Just arrived at the Washington DC and checked into the Marriott hotel. En route here, there are more corporate bad news. Both Sony and Samsung have lost more than 15% stock value. The second biggest electronics giant, Sony, expects sales growth to slow down by almost half from next year 2009.
In the US, some automotive companies are badly hit too with car sales staggering lower. A number of companies including GM are expected to announce job cuts in the coming month or two. This is sending US unemployment rates up to more than 7.5% to 8.5% for the first time in more than a decade.
Malaysia should take cognisance of these news. The government should reconsider using the RM5 billion from EPF to prop up the stock market. Despite the announcement, the CPI continues to slid to below 860 points. Counters such as IOI Corporation, Maybank, Genting, Commmerce and other substantial blue chips have lost more than 40 percent of their stock value since 13th October 2008.
The government should instead work out measures to protect small-medium businesses and jobs. SMEs provide 56% of total employment in the country. These companies will be facing severe credit crunch and lower sales in the coming 3 months. Close to 25% of these 560,000 registered companies face a possibility of closure. If this scenario materialises, Malaysia's unemployment rates will go up to more than 4.5% since 1997 financial crisis.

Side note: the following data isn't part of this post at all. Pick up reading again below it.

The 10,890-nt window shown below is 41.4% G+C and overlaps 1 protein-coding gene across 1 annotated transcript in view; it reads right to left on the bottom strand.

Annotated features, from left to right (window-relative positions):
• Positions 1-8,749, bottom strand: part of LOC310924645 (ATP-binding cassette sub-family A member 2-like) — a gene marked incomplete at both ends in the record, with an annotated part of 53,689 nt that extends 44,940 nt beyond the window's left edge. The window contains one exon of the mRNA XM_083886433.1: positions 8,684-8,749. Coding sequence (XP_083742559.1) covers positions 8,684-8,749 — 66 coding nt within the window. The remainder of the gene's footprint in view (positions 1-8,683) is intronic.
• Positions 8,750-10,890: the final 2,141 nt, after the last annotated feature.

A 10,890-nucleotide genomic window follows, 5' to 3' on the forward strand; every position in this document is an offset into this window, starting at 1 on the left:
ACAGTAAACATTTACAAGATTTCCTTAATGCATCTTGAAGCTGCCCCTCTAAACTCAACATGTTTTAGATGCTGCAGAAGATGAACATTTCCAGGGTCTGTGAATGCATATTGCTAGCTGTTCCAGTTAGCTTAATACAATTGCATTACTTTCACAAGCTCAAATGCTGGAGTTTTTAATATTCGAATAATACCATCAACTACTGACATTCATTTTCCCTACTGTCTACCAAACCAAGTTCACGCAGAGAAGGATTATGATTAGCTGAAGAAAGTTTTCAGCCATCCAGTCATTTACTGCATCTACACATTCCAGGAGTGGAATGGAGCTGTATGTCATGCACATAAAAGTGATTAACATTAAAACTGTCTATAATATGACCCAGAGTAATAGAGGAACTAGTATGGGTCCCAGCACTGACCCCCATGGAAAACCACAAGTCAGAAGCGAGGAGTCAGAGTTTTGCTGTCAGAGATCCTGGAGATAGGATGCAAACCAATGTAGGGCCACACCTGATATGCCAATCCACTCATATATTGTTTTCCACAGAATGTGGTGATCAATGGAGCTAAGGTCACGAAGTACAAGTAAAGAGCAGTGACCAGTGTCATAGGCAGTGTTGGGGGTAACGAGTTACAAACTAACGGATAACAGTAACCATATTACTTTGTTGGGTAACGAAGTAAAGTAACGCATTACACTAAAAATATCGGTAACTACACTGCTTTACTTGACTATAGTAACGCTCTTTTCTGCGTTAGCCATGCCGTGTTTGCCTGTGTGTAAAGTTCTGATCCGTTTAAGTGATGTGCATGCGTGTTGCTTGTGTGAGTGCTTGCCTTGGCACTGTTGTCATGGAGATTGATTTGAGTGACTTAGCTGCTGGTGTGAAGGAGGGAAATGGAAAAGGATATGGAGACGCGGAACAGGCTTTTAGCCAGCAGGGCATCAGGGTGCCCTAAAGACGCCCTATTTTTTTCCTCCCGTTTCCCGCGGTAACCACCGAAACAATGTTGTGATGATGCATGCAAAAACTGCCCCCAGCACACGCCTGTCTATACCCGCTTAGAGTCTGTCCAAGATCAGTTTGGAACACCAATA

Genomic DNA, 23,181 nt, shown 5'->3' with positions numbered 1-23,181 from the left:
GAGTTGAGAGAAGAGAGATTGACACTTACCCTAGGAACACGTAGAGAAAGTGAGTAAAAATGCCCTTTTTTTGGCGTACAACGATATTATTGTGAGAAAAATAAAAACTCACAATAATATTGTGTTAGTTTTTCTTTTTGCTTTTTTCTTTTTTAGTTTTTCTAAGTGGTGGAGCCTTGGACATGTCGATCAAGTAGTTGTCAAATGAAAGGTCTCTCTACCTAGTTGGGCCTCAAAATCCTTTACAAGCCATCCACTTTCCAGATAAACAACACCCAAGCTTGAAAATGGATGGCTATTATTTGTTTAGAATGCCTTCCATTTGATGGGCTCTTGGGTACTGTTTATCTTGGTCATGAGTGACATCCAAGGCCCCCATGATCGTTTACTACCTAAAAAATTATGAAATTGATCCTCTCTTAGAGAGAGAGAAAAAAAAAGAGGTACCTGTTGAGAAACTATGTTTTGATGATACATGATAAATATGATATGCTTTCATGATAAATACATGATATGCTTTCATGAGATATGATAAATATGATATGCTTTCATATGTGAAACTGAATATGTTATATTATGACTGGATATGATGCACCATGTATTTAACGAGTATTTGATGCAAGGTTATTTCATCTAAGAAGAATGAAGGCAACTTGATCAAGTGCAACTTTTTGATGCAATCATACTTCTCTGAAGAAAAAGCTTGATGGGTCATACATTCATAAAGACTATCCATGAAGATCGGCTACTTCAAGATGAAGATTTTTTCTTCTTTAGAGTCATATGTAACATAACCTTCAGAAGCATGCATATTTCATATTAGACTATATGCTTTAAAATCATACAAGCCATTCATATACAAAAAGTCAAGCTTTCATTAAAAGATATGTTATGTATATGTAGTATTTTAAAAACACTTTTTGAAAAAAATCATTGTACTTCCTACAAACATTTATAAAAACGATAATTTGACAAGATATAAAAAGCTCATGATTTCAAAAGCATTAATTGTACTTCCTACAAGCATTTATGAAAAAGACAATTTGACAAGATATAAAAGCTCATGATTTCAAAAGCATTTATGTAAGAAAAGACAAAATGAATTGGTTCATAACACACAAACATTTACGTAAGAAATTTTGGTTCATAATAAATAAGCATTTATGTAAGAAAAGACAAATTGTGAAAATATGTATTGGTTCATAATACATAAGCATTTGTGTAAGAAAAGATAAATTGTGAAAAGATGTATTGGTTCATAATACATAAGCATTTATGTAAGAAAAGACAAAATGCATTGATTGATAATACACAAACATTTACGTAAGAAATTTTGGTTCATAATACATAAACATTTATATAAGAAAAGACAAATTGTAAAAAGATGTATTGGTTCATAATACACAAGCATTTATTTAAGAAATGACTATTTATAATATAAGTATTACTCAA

Consumer demand is expected to remain cautious and most consumers will focus on essentials, mortgage and loans. Another aspect which requires immediate attention is the dramatic growth of credit care usage. In the last two years, it has registered almost 500% growth and credit card loans stood at RM250 billion in the country. This does not augur well for the country. Bank Negara should impose on banks tighter regulations on consumer credit especially credit cards.
Only two days ago, the ex-US financial supremo Alan Greenspan admitted his oversight on the ability of banks to self regulate. Malaysia and the rest of Asia may be facing similar tendency too. Loans to car buyers have been quite lax too in the last two years with buyers obtaining up to 100% loan.
Next, it is pertinent for the government to use this opportunity to look at ways and means to help strengthen our economy and skills base. The most important thing for the government to do is to review the education system to ensure it helps to create a more competitive workforce.
Unfortunately, our focus on inculcating the 'social contract' as a subject of study at the schools and tertiary institutions may turn out to be totally counter productive if those writing the syllabus are more interested to impose race superiority and special rights on others.
I have helped to review the Race Relations Module to be used at the universities and was shocked at the extend of facts manipulation and misinterpretation of history.
Until and unless our policy makers wake up to the urgency of being more professional, competent and transparent to face the global economic crisis, we are not so sure if this country is going to survive unscathed. History has shown us that no single country is immune from an economic crisis of this magnitude.